Evidence II (Love Letters)


Evidence II (Love Letters) by Felipe Campos
– 2013 acrylic and blood on canvas

Interview with Felipe Campos

Felipe Campos was born in Ecuador and grew up in Brazil and Houston, TX, USA. He has attended Glassell School of Art with a full scholarship. Once as a child, he almost lost a thumb to an accident and also suffered a head injury playing karate. As well as being an artist, Felipe is also a filmmaker, singer, and musician.

Anna Sudderth: Your bio mentions that you work not only in visual mediums, but also as a filmmaker and performer. How do these creative endeavors and mediums interact for you?

Felipe Campos: Being a filmmaker and performer allows me to use touch base with my creativity beyond a paper and brush.   Film turns me and my visions into the work of art, and my mind is the tool I need to convey expressions.   Film is the perfect medium to combine visual art, music, poetry, narrative, and performance art.   It is ironic but I am a bit shy when it comes to meeting people, but when the camera is on towards me, I tend to take over and try to steal the scene.  People tend to become intimidated by me when I perform because they like to make assumptions and put people they see in boxes with labels, thinking “Oh, you must be like this ALL the time!” which is certainly not true with me. 

Anna Sudderth: What was the inspiration for this particular piece of art?

Felipe Campos: When I was growing up in Brazil during the 80’s, it was a violent time to live in.  There were lots of crimes being committed such as robberies, assaults, kidnaps, and murder.  As a child I witnessed accidents and assaults on people.  What I can remember was all the red hue left behind which would make my hairs freeze.  I saw a pair of young men beat another young guy mercilessly with sacks stuffed with rocks.  The victim’s face was painted red as he collapsed to the ground, I never forgot that moment.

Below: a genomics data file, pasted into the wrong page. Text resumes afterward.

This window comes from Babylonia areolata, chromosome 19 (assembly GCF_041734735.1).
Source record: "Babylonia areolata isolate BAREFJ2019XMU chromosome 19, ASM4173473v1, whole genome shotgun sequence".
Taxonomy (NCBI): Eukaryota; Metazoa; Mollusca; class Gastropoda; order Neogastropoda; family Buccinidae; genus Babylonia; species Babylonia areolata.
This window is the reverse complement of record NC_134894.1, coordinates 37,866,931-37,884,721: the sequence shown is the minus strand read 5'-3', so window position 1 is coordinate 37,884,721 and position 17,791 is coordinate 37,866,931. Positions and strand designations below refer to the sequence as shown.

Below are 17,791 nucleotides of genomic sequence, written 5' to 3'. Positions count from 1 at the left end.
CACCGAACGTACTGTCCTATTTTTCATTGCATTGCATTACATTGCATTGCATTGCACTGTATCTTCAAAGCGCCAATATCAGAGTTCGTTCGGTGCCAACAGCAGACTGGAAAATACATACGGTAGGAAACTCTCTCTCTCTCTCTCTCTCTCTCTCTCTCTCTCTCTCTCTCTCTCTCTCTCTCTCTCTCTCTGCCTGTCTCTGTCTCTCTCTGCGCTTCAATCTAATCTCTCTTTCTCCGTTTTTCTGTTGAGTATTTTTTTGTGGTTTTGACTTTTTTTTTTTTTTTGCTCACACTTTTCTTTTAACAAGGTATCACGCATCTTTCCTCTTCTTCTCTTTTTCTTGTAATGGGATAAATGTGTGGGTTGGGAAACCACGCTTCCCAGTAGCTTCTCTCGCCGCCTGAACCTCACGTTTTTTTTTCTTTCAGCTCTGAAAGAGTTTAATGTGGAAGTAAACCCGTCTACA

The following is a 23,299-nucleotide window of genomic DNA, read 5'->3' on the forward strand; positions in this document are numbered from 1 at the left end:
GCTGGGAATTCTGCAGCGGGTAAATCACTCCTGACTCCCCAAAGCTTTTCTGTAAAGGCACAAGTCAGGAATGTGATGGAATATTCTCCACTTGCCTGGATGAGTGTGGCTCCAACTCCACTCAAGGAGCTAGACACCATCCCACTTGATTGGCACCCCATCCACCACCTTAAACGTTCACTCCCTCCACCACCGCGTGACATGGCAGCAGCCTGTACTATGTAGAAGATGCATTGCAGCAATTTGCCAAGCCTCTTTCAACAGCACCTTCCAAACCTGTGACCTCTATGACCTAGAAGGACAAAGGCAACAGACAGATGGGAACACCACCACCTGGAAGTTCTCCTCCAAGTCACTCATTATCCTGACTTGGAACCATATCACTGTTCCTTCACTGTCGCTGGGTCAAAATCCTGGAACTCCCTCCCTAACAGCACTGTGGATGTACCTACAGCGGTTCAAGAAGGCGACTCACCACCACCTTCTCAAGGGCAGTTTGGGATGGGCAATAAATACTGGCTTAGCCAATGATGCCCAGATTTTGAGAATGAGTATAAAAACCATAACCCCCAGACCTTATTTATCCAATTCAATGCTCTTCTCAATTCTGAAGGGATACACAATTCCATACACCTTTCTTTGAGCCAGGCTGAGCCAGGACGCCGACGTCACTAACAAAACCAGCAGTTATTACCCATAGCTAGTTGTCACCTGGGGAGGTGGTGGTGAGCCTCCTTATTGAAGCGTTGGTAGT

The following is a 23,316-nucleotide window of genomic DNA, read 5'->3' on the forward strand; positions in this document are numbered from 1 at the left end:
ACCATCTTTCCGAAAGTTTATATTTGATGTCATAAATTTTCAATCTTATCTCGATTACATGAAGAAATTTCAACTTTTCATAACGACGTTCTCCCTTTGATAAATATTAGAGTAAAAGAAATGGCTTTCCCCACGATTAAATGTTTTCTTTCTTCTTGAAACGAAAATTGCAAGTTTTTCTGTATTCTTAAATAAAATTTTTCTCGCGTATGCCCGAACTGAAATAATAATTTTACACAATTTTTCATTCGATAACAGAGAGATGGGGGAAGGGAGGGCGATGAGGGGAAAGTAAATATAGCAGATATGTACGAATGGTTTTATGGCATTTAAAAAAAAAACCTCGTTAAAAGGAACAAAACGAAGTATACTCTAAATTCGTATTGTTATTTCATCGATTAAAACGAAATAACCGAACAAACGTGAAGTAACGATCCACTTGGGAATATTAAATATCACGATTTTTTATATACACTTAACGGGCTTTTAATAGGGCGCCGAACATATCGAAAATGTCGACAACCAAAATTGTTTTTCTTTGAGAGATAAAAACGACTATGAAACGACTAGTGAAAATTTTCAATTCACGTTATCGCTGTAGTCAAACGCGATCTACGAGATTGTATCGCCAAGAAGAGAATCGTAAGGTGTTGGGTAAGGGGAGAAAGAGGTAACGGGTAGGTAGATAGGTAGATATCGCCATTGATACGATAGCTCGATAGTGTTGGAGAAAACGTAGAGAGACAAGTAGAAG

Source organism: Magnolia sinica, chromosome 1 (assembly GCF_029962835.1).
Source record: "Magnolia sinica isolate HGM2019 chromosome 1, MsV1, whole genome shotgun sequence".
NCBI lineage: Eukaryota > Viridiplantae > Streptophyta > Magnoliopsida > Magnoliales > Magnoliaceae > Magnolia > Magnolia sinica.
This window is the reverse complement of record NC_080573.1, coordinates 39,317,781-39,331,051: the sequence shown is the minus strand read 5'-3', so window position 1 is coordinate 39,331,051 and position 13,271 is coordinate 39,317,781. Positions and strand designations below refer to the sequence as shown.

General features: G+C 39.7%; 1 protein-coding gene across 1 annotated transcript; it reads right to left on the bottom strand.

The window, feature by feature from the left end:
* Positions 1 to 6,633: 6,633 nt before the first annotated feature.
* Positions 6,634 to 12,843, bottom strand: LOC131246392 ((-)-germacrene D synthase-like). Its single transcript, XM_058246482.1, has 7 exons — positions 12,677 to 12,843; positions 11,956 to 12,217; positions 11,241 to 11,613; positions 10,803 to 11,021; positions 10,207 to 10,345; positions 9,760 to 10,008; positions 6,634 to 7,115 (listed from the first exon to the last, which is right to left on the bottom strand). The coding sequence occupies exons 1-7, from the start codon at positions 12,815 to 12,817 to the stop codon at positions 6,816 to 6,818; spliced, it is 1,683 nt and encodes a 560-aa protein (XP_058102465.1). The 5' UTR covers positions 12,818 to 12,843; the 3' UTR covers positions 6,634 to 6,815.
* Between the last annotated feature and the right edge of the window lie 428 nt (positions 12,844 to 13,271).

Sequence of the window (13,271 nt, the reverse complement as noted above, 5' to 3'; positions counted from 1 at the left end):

There was another time where I saw two boys in school accidentally run head on into each other.  Blood dripped everywhere and one of the boys had some type of cartilage sticking out of his nose bridge.  It was an awful sight to see as a kid in school.

Evidence II is part of a three part series inspired by crime films such as Blue Velvet, Manhunter, and Taxi Driver.  

This painting is meant to be two gunshots (or love letters) aimed by a jealous person.   One shot to the spouse and one to the lover.

The work exhibits the amount of troubled emotion and use of force put into the act.  Stains of blood on walls always invoke an aura of violence and horror that has taken place which can set the mood for fear and sorrow.

The crimson stains marked on the wall are the evidence detectives first look for.  The color red is interestingly one of the most bright and noticeable colors. 

Anna Sudderth: One advantage of writing is, perhaps, that it’s easy to change during the process of drafting—erasing one line of poetry or moving a paragraph of prose from one place to another is not too difficult. What is the process of “drafting” a piece like for you as a visual artist?

Felipe Campos: The process of drafting a piece as a visual artist is almost the same as the one for writers.  You close your eyes and have a vision of a completed project, or at least an idea that you want to experiment. It is very important to have ambiguous feelings towards your work in order to give it life.  Like writing, there is a starting process of placing things and creating strong visual points which can be your “characters”.  

But with abstract visual art, there is a mid point where you let loose and allow the paint to take over and create the work.  You can use wild strokes or splatters and let the paint guide your emotions.  I learned that white paint is one of the most important colors in painting because it helps to pull away an area you are not satisfied with.  

Once you are satisfied with the way things look, then your artwork is done.   

Anna Sudderth: Can you describe your creative space?

Felipe Campos: My creative space consists of mainly my room which is small but interesting to look.  This space contains my own artwork, a pan pipe from Ecuador, a guitar from Spain, and masks I collect.  I have masks from Africa, Indonesia, and Mexico.   My space needs to have art from all over the world.  

In my creative space is also a computer and lots of music and movies playing to give me inspiration.  

I usually work on abstract pieces at about 11pm until past 3am, that’s when I am most creative.

I also like to sit outside in a garden during the day when I watercolor and look at nature, it can very peaceful and comforting from a safe distance.

Anna Sudderth: If you could pick one artist whose work you wish more people were familiar with, who would it be?

Felipe Campos: Mark Rothko, but I’m sure people know him.

Anna Sudderth: Is there anything else you’d like to share with our readers?

Felipe Campos: Creative rejection should drive you to create more.